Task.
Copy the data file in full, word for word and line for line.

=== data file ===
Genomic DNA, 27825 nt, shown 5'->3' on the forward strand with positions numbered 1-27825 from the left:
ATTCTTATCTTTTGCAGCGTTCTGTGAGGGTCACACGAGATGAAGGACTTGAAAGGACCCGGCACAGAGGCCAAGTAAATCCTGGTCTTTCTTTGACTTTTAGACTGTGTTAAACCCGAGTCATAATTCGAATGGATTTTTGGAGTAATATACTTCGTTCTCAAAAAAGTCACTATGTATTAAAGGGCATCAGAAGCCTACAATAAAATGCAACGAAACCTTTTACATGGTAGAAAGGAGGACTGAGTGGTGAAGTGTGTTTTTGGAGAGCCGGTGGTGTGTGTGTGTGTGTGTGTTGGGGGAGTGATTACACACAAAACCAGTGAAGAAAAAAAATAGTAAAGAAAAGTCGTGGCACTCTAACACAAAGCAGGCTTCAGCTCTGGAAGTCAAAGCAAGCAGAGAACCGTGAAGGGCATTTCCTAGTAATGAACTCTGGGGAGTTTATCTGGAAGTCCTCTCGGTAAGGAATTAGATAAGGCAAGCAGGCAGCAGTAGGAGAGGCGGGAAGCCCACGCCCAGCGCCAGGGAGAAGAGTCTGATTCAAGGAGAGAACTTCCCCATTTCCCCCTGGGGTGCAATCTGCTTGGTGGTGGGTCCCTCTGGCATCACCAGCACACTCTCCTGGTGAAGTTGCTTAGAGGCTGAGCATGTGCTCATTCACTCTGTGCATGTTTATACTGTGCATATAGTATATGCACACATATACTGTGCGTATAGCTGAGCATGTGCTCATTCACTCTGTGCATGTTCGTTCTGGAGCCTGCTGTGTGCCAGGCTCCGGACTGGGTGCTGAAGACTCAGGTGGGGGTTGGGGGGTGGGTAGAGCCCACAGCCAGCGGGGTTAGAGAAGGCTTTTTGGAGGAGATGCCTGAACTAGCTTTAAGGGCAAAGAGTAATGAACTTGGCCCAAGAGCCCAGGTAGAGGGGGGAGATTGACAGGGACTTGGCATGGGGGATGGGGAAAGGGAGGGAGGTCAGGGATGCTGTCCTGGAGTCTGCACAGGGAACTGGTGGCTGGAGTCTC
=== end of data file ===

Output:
Genomic DNA, 27825 nt, shown 5'->3' on the forward strand with positions numbered 1-27825 from the left:
ATTCTTATCTTTTGCAGCGTTCTGTGAGGGTCACACGAGATGAAGGACTTGAAAGGACCCGGCACAGAGGCCAAGTAAATCCTGGTCTTTCTTTGACTTTTAGACTGTGTTAAACCCGAGTCATAATTCGAATGGATTTTTGGAGTAATATACTTCGTTCTCAAAAAAGTCACTATGTATTAAAGGGCATCAGAAGCCTACAATAAAATGCAACGAAACCTTTTACATGGTAGAAAGGAGGACTGAGTGGTGAAGTGTGTTTTTGGAGAGCCGGTGGTGTGTGTGTGTGTGTGTGTTGGGGGAGTGATTACACACAAAACCAGTGAAGAAAAAAAATAGTAAAGAAAAGTCGTGGCACTCTAACACAAAGCAGGCTTCAGCTCTGGAAGTCAAAGCAAGCAGAGAACCGTGAAGGGCATTTCCTAGTAATGAACTCTGGGGAGTTTATCTGGAAGTCCTCTCGGTAAGGAATTAGATAAGGCAAGCAGGCAGCAGTAGGAGAGGCGGGAAGCCCACGCCCAGCGCCAGGGAGAAGAGTCTGATTCAAGGAGAGAACTTCCCCATTTCCCCCTGGGGTGCAATCTGCTTGGTGGTGGGTCCCTCTGGCATCACCAGCACACTCTCCTGGTGAAGTTGCTTAGAGGCTGAGCATGTGCTCATTCACTCTGTGCATGTTTATACTGTGCATATAGTATATGCACACATATACTGTGCGTATAGCTGAGCATGTGCTCATTCACTCTGTGCATGTTCGTTCTGGAGCCTGCTGTGTGCCAGGCTCCGGACTGGGTGCTGAAGACTCAGGTGGGGGTTGGGGGGTGGGTAGAGCCCACAGCCAGCGGGGTTAGAGAAGGCTTTTTGGAGGAGATGCCTGAACTAGCTTTAAGGGCAAAGAGTAATGAACTTGGCCCAAGAGCCCAGGTAGAGGGGGGAGATTGACAGGGACTTGGCATGGGGGATGGGGAAAGGGAGGGAGGTCAGGGATGCTGTCCTGGAGTCTGCACAGGGAACTGGTGGCTGGAGTCTC